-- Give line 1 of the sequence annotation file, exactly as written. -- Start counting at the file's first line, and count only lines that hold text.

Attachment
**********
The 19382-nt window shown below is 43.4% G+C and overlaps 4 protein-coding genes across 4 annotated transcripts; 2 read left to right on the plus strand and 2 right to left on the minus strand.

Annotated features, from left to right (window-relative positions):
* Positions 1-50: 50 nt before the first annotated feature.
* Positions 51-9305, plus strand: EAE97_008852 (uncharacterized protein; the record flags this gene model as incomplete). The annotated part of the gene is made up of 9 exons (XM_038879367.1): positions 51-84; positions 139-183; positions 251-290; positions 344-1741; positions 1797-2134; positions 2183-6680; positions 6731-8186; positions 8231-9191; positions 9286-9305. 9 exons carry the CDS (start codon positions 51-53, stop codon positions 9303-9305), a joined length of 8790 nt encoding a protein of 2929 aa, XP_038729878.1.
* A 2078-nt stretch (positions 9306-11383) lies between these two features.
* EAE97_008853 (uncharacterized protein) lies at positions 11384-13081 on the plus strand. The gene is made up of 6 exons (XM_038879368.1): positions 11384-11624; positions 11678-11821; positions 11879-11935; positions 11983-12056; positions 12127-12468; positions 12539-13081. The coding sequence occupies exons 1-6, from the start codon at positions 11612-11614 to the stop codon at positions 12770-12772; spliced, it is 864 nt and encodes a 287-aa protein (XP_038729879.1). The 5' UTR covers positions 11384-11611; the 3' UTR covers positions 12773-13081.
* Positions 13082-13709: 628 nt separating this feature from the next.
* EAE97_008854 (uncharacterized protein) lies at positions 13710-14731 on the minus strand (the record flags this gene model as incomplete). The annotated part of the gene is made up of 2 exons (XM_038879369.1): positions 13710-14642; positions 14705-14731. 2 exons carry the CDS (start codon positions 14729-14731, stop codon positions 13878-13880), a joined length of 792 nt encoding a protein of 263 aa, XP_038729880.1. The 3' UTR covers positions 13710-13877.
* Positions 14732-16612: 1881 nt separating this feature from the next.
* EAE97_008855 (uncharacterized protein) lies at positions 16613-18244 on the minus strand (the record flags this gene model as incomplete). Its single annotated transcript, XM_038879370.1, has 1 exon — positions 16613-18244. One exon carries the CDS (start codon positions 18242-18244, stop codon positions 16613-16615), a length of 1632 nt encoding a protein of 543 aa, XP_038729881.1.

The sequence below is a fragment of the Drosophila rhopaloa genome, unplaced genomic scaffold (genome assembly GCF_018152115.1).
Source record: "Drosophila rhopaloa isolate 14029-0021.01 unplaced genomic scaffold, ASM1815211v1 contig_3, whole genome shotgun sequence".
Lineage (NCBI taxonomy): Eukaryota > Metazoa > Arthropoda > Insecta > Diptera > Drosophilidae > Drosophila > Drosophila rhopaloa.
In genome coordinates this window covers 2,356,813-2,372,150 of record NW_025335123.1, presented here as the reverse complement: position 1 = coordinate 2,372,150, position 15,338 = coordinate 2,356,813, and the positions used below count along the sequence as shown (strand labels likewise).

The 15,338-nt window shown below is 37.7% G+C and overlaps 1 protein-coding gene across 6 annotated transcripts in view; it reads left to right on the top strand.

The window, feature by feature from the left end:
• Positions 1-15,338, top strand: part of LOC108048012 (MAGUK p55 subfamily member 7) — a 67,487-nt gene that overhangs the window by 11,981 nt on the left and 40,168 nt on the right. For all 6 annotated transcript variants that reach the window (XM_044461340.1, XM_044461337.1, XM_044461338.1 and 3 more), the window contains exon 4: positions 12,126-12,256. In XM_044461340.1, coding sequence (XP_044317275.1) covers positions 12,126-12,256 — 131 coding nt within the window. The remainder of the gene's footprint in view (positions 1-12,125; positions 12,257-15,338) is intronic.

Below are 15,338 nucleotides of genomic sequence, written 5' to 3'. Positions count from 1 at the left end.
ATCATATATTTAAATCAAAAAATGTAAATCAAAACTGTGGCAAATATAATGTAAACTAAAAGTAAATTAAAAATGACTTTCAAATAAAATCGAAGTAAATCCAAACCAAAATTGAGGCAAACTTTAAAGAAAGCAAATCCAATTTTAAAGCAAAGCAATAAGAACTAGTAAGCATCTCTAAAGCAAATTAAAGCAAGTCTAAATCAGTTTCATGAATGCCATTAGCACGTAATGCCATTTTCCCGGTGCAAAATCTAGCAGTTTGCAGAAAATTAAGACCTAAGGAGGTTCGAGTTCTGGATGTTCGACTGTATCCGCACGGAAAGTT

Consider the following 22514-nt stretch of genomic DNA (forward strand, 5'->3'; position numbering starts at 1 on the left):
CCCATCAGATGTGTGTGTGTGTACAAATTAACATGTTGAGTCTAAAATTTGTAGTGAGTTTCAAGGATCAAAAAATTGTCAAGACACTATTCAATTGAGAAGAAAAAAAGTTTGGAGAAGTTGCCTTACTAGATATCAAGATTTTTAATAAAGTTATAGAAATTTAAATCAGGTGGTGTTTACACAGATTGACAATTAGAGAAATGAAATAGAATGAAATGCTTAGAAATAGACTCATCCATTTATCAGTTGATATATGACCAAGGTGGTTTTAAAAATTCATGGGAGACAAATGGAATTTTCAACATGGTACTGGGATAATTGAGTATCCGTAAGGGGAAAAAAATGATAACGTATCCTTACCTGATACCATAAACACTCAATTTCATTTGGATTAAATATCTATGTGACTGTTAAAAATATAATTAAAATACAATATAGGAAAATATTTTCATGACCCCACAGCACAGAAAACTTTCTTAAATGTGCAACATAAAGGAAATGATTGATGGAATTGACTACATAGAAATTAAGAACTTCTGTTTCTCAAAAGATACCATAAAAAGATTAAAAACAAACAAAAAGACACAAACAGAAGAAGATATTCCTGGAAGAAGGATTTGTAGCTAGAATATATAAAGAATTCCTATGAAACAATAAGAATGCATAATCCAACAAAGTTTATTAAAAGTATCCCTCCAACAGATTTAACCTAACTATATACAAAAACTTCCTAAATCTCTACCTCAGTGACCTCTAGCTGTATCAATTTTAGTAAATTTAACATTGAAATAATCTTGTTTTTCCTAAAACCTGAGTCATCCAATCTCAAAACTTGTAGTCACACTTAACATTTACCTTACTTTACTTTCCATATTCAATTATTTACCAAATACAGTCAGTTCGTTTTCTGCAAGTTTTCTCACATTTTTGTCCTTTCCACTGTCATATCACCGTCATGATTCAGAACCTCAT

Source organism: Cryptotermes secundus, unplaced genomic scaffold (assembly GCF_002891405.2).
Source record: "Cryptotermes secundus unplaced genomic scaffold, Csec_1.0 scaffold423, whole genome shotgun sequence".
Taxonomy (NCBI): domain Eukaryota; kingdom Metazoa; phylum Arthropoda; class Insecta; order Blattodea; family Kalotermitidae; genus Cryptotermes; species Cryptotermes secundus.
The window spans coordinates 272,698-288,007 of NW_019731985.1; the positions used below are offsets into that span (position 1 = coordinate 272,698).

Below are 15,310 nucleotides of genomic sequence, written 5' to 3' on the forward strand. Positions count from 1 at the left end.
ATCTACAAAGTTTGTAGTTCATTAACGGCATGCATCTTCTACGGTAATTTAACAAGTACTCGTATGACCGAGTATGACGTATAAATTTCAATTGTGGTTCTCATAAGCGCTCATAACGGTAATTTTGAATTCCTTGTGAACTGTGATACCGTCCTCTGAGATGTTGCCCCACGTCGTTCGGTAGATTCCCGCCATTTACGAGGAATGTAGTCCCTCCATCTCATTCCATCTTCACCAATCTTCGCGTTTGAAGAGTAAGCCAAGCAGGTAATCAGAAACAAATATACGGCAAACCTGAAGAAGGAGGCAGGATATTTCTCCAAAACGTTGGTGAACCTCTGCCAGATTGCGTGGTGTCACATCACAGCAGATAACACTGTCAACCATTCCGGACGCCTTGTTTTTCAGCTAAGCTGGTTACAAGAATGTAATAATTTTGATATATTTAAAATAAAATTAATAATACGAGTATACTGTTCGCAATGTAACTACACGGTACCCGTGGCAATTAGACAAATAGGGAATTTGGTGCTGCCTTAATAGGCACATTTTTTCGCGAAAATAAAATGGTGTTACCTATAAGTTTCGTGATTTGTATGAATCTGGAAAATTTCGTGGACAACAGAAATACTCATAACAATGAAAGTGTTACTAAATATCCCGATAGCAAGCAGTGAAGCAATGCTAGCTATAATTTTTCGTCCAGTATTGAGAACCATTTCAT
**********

The 19382-nt window shown below is 43.4% G+C and overlaps 4 protein-coding genes across 4 annotated transcripts; 2 read left to right on the plus strand and 2 right to left on the minus strand.